The “Musical Offering”
by Anja Weinberger
Johann Sebastian Bach is – I think – known to almost everyone. Therefore, I limit myself here to only a few facts. On the other hand, one is probably a musician or at least a particularly interested concertgoer if one can also do something with the term “musical sacrifice”. However, this will have changed now shortly.
Johann Sebastian Bach was born on 21.3.1685 in Eisenach. I write this so exactly because he became an astronomical Aries only by a hair’s breadth, so to speak. One day earlier in the world – Pisces.
Is that important?
Well, an Aries is considered to be persistent, resilient and assertive, perceptive, visionary, self-confident, impulsive, impatient, reckless and strong-willed.
Pisces are considered rather sensitive and dreamy, intuitive but weak in decision-making, imaginative, mysterious, sensitive, impressionable, mediumistic and charming.
I think it’s hard to imagine a more diverse description of a person. And even if you don’t really believe in zodiac signs and their meaning, you will find that Bach unconditionally corresponded to the cliché “Aries”.
As mentioned, he was born in Eisenach. Already in 1695 he moves to Ohrdruf, both parents had died and he now lives with the older brother. Johann Sebastian learns to play the piano and goes to school. In 1700 we find him in Lüneburg, where he sings in the selection choir of the Michaelis-Schulkantorei.
In 1702 Bach gets his first job in Weimar – unfortunately we don’t know exactly as what. Very shortly thereafter he became organist in Arnstadt, and his first major compositions were written.
He takes a few weeks off and travels to Lübeck to hear Buxtehude. After his return, he is reprimanded for exceeding his leave and also because the congregation in Arnstadt did not appreciate the amazingly unusual sounds of the young organist Bach. As a result, Bach accepts the position of organist in Mühlhausen/Thuringia, which has just become vacant. Probably six of his cantatas were written there. In 1708 he decides to accept an offer from Weimar, where he will stay for the first time. He earns quite well and already has a great reputation as an organist and composer.
His first wife dies and he marries again. The family grows – Carl Philipp Emanuel is born in 1714. This boy will be important in our history later.
The office of court kapellmeister in Köthen appealed to Bach very much, but unfortunately an amicable separation was not possible in Weimar, so that he was placed under arrest here. After arriving in Köthen in 1717, his œuvre became more secular. He wrote many concertos and suites.
Finally, in 1723, at the age of 38, Bach took over the position of Thomaskantor in Leipzig, where he now lived with his large family. The children grew up and Carl Philipp soon went to Leipzig to study. Actually, it was supposed to be law, but music didn’t let go of him either.
And – long story short – after a few years of wandering, Carl Philipp became a chamber harpsichordist for Frederick II, later Frederick the Great, in Berlin.
There, in May 1747, he receives a visit from his father Johann Sebastian, and Frederick – himself an eloquent musician – proposes a small improvisation contest, as was quite common at the time. One of the themes suggested by the king seemed particularly interesting to Bach senior and he promised to work out this theme not improvisationally, but completely, i.e. in writing and at leisure.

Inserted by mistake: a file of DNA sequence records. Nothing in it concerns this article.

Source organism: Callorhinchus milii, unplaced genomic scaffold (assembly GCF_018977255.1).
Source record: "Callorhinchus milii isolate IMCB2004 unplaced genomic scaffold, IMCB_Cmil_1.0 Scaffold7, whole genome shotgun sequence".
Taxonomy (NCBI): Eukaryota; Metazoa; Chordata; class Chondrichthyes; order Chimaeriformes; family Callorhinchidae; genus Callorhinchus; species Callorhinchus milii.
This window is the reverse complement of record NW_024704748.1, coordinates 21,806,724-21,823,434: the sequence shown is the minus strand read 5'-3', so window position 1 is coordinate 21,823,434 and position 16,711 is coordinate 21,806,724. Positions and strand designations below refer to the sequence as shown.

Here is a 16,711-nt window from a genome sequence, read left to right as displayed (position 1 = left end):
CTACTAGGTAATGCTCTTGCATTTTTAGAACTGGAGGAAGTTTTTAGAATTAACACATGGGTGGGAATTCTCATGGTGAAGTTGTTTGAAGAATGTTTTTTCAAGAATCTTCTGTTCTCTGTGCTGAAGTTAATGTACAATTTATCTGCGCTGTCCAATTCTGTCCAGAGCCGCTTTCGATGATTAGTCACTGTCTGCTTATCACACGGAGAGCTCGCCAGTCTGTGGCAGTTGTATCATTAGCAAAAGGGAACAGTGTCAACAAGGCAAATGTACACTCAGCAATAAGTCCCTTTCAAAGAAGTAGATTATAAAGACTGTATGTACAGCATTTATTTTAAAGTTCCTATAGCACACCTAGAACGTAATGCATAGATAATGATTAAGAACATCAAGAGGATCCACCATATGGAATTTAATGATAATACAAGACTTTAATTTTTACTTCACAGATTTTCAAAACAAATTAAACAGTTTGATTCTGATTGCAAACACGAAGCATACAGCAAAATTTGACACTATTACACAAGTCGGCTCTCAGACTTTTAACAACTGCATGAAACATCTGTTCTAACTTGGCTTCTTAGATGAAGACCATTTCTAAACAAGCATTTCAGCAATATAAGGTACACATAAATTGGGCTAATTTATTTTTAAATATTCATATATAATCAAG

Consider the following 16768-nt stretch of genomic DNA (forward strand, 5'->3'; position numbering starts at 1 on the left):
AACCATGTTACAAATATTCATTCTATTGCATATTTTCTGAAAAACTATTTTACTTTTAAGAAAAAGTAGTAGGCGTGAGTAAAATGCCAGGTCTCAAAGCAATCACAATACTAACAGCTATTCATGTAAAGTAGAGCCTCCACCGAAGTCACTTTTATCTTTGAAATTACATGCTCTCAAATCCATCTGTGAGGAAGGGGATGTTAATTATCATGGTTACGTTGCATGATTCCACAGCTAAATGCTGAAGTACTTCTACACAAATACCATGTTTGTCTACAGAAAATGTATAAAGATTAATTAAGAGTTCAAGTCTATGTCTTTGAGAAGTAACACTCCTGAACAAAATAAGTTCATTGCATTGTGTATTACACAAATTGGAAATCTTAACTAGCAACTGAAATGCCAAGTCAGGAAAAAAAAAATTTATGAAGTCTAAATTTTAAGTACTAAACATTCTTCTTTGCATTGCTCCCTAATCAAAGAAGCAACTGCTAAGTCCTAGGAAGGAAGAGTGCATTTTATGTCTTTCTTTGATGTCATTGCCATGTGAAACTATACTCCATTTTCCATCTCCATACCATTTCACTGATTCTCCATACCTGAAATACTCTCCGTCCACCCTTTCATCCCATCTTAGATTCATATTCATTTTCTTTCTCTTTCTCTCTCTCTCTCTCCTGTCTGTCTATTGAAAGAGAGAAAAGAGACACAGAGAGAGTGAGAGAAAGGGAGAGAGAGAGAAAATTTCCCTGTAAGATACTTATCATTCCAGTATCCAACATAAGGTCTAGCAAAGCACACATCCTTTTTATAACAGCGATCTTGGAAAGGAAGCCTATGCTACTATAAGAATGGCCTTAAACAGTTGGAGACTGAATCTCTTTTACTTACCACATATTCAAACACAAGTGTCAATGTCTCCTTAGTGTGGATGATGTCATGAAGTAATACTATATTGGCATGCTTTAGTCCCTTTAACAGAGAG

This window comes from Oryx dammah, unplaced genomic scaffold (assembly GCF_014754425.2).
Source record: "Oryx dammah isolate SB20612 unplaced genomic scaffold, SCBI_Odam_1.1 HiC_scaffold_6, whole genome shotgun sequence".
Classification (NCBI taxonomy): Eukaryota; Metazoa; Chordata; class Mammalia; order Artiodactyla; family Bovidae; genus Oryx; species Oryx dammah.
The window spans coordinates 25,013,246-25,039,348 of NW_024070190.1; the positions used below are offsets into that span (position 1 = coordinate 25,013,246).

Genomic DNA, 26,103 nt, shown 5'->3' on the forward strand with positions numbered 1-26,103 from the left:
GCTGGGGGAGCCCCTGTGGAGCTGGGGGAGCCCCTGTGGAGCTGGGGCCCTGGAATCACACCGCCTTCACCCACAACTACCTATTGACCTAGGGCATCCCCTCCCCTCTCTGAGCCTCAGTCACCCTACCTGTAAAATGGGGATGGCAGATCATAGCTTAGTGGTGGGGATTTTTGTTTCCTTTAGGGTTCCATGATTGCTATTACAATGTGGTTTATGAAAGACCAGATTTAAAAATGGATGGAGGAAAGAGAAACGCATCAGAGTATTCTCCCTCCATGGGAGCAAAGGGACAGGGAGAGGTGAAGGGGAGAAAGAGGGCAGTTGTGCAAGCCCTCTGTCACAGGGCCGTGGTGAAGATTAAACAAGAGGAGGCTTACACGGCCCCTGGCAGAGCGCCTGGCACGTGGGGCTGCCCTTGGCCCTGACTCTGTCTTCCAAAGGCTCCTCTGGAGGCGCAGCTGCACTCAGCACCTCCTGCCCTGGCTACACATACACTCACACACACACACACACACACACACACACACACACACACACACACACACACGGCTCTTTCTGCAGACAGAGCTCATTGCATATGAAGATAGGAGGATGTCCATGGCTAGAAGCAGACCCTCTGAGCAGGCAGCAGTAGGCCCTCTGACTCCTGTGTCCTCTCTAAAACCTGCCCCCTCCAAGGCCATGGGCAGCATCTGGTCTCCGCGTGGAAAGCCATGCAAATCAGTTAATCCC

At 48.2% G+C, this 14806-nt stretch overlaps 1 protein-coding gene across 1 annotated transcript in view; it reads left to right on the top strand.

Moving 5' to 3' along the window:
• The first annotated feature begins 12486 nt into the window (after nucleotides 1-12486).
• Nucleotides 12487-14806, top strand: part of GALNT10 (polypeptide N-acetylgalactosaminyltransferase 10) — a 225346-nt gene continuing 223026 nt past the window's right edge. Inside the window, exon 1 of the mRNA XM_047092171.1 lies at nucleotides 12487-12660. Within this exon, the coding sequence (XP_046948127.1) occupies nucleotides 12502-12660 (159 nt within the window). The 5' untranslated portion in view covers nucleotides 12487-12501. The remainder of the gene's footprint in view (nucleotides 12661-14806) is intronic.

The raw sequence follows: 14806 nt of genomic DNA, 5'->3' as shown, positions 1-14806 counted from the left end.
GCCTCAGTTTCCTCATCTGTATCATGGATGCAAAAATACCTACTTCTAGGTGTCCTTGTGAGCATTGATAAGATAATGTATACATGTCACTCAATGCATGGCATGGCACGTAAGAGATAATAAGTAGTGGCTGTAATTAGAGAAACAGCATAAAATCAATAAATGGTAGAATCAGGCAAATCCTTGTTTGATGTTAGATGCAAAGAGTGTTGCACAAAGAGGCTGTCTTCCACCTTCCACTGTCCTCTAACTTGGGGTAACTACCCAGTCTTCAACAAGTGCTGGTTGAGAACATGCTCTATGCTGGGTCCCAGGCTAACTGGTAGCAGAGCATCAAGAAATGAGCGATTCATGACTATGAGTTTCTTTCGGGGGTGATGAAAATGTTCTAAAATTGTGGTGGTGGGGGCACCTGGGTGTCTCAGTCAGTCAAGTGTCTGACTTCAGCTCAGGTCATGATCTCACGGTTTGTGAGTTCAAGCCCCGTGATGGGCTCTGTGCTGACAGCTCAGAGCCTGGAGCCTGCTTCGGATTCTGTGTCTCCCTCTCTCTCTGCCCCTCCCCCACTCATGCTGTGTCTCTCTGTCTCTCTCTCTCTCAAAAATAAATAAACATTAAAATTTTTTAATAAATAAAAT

Already in September, the finished Musicalisches Opfer left Leipzig for Potsdam. It was a well-proportioned, ingenious large-scale work consisting of two fugues, ten canons and a trio sonata on the royal theme. Of course, only the unique trio sonata was intended for the courtly concert. The rest – amazing, magical, incredible music theory in notes.
In the four movements of the Triosonata, the old Bach paid homage to the king’s taste in a refined manner. The sensitively designed sound combination of flute, violin and cello flatters the ears and treads thoroughly modern paths.
In the first movement, one hears a quiet dialogue between flute and violin above a steady bass, behind whose notes the royal theme is hidden. Friedrich’s predilection for ornamentation was cleverly incorporated by Bach.
The second movement is a monumental elaboration of the royal theme in triple counterpoint. A fast fugue theme is introduced by the violin, taken up by the flute and joined with counterpoint, then combined with the royal theme in the cello. Later, this appears in the royal instrument (Frederick was a flutist, after all), the flute. I assume that the king was quite impressed and also had to invest some hours of practice.
For the third movement, the exalted, maniacal melodicism of the Berlin court composers of the time was the inspiration. The many sighs and swells seem almost exaggerated. However, the beautiful movement provides the much needed calm before the storm.
For the last movement demands everything from players and listeners. In the form of a gigue, it combines the royal theme with enormous virtuosity and long bows. A truly royal work on a royal theme – the Musical Offering.
Böhmer, Dr. Karl: Kammermusikführer online
Adorjan, Andras (Hrsg.) u.a.: Lexikon der Flöte, Laaber 2009
Mai, Klaus – Rüdiger: Die Bachs, Berlin 2013
Blume, Friedrich (Hrsg.): Musik in Geschichte und Gegenwart, Berlin 2004